Generally, there is a misconception that mining and the environment are mutually exclusive. You can’t be a miner and care for the environment, right? Wrong!The reality is that the two world’s couldn’t be more directly connected or interlinked, writes Laura Cornish. In the ‘good old days’, and I mean many decades back, miners focused on mining and the environment generally suffered the consequences. Today, however, the likelihood of getting a new mining operation up and running without first implementing a well-thought-out and approved environment management programme is zero!This is really great news for our planet, as well as for our environmental lobbyists who make it their personal mission to make our mining industry’s lives ’a little less easy’. Your job has become considerably easier I say. The mines really have their environmental responsibilities in hand and the government is ensuring this remainsso. Can I just say, and this is simply my opinion, that lobbyists drive me crazy, quite literally. You can’t be anti-mining and enjoy the comforts of the modern world – electricity, a smart phone, a car, television… need I go on? The downside for our miners, and there sadly always is a downside, is that the mines have been put under such severe pressure to mine responsibly that the situation has shifted to the opposite end of the scale. Charlaine Baartjes, MD at EcoPartners, says that 77 environmental Acts have been promulgated between 1995 and 2014. In fact, environmental legislation has doubled every 20 years since the 1940s. Today there are 120 South African environmental Acts regulating the mining industry. “This is making it almost impossible to comply with,” she states openly. “Our poor mining industry, it almost appears that they have been set up to fail.” Nonetheless, the mining industry should be hailed for its efforts to be environmentally compliant, despite the fact that it is getting more and more difficult to do so. Reassuringly, it is comforting to know that even in the past, before environmental legislation was little more than a small consideration, South Africa’s mining companies were showing respect for the country’s national heritage site.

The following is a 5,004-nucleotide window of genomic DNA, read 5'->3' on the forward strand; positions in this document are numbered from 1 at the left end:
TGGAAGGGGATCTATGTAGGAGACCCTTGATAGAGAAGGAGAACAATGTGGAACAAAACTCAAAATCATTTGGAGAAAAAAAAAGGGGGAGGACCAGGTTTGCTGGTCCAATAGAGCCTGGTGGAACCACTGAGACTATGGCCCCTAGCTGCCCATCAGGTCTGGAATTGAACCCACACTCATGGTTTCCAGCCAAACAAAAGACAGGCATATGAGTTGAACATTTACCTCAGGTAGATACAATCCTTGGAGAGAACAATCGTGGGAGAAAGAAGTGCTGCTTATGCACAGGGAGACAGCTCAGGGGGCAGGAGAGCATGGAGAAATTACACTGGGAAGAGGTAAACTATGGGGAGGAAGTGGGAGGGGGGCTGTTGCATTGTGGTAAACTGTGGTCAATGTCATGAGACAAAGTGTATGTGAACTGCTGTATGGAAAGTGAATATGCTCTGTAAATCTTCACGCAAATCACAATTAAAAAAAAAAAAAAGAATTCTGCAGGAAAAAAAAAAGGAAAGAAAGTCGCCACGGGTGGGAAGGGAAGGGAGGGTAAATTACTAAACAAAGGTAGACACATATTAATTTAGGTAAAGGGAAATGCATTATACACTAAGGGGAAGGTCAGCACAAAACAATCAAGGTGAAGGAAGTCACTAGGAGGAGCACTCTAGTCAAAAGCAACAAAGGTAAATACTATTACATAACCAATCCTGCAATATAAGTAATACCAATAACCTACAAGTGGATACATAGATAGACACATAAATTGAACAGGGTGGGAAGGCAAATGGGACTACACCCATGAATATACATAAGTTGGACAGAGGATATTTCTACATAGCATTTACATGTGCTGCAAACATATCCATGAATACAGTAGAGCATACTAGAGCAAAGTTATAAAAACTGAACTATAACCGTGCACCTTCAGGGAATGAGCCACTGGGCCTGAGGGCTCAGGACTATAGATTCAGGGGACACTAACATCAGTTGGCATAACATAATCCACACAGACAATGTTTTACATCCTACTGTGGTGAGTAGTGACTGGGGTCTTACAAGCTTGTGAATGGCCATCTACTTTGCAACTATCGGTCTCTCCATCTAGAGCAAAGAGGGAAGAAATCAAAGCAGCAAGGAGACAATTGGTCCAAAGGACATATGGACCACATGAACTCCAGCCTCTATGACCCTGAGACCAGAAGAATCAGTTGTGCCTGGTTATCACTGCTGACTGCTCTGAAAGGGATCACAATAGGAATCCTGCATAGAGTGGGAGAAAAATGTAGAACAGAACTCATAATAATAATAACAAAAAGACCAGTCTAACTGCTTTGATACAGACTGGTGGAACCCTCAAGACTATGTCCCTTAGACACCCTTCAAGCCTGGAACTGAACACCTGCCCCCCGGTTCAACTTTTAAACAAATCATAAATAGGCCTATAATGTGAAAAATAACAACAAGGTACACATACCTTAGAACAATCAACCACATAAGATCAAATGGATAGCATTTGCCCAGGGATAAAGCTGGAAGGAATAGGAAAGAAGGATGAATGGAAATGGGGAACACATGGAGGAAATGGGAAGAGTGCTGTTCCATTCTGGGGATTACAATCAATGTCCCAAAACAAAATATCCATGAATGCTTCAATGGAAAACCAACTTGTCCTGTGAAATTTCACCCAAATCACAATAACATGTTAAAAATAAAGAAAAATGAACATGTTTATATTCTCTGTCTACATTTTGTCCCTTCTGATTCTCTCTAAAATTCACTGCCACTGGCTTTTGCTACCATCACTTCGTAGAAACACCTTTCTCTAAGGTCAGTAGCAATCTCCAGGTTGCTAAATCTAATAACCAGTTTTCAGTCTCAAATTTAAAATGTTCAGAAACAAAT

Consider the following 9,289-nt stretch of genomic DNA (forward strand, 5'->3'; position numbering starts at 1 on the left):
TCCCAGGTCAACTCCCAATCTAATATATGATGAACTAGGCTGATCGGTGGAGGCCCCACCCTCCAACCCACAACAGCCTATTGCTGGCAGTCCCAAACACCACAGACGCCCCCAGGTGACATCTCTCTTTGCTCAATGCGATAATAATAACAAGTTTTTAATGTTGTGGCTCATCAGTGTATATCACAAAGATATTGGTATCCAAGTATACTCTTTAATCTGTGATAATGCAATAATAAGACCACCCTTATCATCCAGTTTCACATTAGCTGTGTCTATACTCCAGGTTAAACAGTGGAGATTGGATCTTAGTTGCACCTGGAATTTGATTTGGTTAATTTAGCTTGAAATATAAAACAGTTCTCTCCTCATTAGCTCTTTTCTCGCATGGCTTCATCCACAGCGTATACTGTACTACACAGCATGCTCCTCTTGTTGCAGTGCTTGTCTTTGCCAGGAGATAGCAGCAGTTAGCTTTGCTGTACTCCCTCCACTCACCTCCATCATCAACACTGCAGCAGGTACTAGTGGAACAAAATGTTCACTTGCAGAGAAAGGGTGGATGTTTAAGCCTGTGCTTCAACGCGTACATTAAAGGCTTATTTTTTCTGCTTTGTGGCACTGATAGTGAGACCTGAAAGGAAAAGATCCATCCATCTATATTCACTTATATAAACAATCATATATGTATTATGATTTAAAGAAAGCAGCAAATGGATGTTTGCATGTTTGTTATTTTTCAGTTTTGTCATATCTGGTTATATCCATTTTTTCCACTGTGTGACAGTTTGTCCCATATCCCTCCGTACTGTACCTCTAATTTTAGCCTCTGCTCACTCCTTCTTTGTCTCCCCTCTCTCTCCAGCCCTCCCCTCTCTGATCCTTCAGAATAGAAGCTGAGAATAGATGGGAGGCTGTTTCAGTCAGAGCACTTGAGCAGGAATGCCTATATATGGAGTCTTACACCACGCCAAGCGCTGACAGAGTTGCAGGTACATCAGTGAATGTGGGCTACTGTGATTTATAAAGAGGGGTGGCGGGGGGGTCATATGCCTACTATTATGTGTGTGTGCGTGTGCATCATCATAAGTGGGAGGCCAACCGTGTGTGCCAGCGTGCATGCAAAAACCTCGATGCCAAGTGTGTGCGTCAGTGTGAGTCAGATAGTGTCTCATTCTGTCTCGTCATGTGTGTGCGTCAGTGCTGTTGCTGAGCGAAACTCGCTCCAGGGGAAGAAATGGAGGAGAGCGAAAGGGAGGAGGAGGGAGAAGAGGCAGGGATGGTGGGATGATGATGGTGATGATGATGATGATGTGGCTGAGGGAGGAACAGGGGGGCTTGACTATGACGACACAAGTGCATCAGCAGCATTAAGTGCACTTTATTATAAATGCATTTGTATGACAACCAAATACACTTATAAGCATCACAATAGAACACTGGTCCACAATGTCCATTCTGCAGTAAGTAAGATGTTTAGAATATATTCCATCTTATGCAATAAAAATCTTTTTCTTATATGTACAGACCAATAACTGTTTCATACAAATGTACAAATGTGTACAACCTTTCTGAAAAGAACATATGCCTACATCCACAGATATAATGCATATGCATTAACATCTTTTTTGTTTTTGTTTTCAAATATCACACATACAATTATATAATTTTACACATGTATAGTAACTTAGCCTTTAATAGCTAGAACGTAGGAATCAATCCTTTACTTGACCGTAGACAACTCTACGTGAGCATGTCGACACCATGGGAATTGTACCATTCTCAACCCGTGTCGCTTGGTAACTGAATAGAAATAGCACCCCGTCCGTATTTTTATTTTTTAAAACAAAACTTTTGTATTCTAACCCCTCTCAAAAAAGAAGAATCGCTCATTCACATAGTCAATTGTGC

In the latter half of the 1970s, the state-owned steel company Iscor (which was subsequently split into Exxaro and Kumba Iron Ore) completed prospecting for coal in the Kruger National Park. While internet research reveals some controversy around the situation, it appears “Iscor would not even consider the advisability or practicability of conducting mining operations in the reserve, apart from studying the geological survey’s drilling data pertaining to the Kruger National Park as they become available” (Journal of the South African Institute of Mining & Metallurgy, May 1978).Apparently when the situation became publicly known towards the end of 1977, it aroused grave concern among both the public and conservation circles and became a highly emotive issue. Iscor ended up developing the Tshikondeni mine (now an Exxaro mine) to the north of the Levuvhu River during the early 1980s,. Before concluding, I would like to introduce our faithful readers to Inside Mining’s incoming editor, Gerhard Hope, who has joined the publication after a four-year stint in Dubai working on a successful weekly construction magazine. Over the years he has gained experience in the mining capital equipment field and is looking forward to taking Inside Mining forward and growing it further.